Many leading banks rely on data that is insufficiently granular to properly inform strategy


New research from Bain & Company finds that the majority of the world’s largest banks are failing to disclose their financed carbon emissions or interim targets, despite the sector’ promises to reach net zero emissions by 2050. The research finds that:

  • Only 65% of the world’s leading banks have pledged to achieve net zero financed carbon emissions by 2050
  • Just 45% of the sector has disclosed their financed emissions and made their 2030 targets public, with those who have only shared partial data
  • Many leading banks rely on data that is insufficiently granular to properly inform strategy

The world’s banks face three major strategic challenges to reaching net zero emissions by 2050, according to Bain & Company’s research. As financed emissions—those associated with an organisation’s lending or investment activity—represent at least 95% of a bank’s overall carbon footprint, it is essential to prioritise granular measurement of these emissions along with a long-range strategy to capture value from the carbon transition.

The new study reveals that many banks have the opportunity to build a more accurate baseline of emissions in their lending and other financed portfolios as there is a risk of over- or under-estimating financed emissions by up to double when using loan data that is not granular enough. This critical but complex task of measuring financed emissions makes it challenging to understand where and when value will emerge in the carbon transition and which strategy is best for a bank to capitalise on it.

Bain & Company predicts that banks that tackle these challenges head onwhich it calls ‘pioneer banks” will see profits grow by between 25% and 30%. In sharp contrast, banks that either delay or adopt a passive approach tied simply to following regulatory requirements will see profits eroded by between 10% and 20%.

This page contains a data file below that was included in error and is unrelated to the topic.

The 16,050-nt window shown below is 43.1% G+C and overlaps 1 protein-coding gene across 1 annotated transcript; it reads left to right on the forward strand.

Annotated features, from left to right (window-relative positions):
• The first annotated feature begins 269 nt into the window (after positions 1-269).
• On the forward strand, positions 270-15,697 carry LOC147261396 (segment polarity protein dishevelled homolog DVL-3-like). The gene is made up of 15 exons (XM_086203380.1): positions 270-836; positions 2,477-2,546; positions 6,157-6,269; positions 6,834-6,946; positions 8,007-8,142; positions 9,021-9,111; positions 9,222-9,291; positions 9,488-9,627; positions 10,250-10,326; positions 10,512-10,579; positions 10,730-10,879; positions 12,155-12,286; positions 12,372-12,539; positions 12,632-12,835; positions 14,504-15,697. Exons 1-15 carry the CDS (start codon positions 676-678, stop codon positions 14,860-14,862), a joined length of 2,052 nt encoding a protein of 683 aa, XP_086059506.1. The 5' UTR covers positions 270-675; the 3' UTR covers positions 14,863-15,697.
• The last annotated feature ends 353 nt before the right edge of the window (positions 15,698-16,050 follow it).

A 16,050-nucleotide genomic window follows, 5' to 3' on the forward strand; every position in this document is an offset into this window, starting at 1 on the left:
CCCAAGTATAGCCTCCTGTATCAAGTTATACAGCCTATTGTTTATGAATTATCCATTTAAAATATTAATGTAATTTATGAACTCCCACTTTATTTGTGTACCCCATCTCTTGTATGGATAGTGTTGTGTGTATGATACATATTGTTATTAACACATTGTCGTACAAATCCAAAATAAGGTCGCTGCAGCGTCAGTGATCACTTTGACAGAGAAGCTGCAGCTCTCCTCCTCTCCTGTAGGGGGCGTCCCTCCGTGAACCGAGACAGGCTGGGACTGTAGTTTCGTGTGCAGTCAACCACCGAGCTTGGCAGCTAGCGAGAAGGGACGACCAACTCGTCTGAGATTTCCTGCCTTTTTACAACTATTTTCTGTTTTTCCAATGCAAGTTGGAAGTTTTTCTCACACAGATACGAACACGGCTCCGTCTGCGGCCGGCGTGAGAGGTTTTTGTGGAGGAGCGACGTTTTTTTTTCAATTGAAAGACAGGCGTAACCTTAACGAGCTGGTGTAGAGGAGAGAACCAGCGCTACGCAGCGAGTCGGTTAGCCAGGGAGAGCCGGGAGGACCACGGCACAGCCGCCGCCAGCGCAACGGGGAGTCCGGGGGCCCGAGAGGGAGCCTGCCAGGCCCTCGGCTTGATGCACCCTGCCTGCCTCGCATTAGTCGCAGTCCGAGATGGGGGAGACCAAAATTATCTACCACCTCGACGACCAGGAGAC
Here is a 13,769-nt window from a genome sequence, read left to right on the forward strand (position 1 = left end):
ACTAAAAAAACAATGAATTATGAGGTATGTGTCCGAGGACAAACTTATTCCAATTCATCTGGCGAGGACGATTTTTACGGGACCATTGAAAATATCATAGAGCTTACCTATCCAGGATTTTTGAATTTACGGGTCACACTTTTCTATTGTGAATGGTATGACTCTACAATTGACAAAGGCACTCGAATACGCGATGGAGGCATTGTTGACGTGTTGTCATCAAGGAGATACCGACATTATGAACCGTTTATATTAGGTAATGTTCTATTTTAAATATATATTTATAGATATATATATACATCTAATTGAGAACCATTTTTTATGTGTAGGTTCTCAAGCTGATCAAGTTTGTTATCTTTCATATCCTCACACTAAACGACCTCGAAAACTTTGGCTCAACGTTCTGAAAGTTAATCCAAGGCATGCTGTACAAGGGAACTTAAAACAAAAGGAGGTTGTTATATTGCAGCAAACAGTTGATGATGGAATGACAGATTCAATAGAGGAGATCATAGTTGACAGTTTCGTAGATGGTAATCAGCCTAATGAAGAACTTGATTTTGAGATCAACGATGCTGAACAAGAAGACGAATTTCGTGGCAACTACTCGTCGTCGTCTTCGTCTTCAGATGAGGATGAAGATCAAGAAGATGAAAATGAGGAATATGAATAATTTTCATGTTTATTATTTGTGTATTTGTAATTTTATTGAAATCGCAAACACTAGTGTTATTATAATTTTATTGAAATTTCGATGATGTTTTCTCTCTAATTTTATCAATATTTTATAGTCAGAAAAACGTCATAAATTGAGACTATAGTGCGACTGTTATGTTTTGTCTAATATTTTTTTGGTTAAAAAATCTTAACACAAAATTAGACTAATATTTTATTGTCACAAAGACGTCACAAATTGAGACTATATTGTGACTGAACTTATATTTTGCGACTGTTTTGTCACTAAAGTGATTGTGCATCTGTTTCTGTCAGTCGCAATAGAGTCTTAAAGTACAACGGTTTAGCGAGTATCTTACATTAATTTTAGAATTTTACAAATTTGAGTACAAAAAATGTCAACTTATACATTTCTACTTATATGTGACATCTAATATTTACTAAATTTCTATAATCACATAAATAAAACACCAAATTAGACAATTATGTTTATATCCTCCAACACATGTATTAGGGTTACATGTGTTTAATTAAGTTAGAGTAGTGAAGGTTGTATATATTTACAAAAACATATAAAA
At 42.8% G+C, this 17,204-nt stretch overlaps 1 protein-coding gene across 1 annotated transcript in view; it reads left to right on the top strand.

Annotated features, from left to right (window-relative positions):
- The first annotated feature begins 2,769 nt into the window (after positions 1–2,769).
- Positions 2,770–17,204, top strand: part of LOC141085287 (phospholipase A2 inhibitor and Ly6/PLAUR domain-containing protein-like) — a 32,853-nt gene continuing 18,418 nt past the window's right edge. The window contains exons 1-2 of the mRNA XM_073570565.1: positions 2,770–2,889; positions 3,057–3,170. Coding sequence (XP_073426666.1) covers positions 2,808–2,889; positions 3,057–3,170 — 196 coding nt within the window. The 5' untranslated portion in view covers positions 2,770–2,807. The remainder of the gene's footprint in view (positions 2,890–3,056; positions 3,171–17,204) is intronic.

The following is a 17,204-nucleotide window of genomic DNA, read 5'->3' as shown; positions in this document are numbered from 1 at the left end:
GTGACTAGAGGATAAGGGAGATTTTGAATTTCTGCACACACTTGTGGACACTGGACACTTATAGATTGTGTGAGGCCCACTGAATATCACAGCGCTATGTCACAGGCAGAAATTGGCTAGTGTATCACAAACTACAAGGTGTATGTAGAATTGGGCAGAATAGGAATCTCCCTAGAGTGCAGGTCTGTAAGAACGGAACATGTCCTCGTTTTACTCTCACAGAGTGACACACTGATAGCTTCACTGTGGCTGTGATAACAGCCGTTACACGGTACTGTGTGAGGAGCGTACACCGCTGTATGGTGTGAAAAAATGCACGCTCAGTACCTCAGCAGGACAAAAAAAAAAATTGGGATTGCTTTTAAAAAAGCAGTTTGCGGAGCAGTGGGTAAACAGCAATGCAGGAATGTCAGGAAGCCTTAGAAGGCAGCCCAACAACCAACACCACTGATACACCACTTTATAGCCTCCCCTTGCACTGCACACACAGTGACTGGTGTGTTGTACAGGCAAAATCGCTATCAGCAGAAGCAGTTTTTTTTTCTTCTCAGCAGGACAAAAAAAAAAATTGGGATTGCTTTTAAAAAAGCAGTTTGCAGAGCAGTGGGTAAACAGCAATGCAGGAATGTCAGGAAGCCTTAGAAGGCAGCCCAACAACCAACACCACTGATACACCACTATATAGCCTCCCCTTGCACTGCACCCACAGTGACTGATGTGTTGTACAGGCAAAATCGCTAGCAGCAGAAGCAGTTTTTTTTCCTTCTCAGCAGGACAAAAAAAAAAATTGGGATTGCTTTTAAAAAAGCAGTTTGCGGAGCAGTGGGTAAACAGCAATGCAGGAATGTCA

Pioneer banks will ensure they invest in high-calibre emissions tracking to help their clients transition and make smarter strategic decisions, actively steering their portfolios based on both financial indicators and carbon footprints. By moving quickly, pioneer banks will shift a much larger percentage of their portfolios to green assets — up to 85% by 2050. In turn, their cost of funding and risk will be far lower than those of slower-moving competitors, who will be increasingly penalised by markets and investors for higher exposure to traditional industries and projects.

“Banks have a pivotal role to play in limiting global warming to 1.5°C, and industry-wide initiatives, such as the Glasgow Financial Alliance for Net Zero, are critical,” said Camille Goossens, Bain & Company’s global lead for sustainability and responsibility in financial services. “This critical topic requires banks to invest in reliable granular data and to increasingly adopt longer-term adaptable strategic thinking. Each bank will also need to decide on the posture it wants to take in order to unlock value.”


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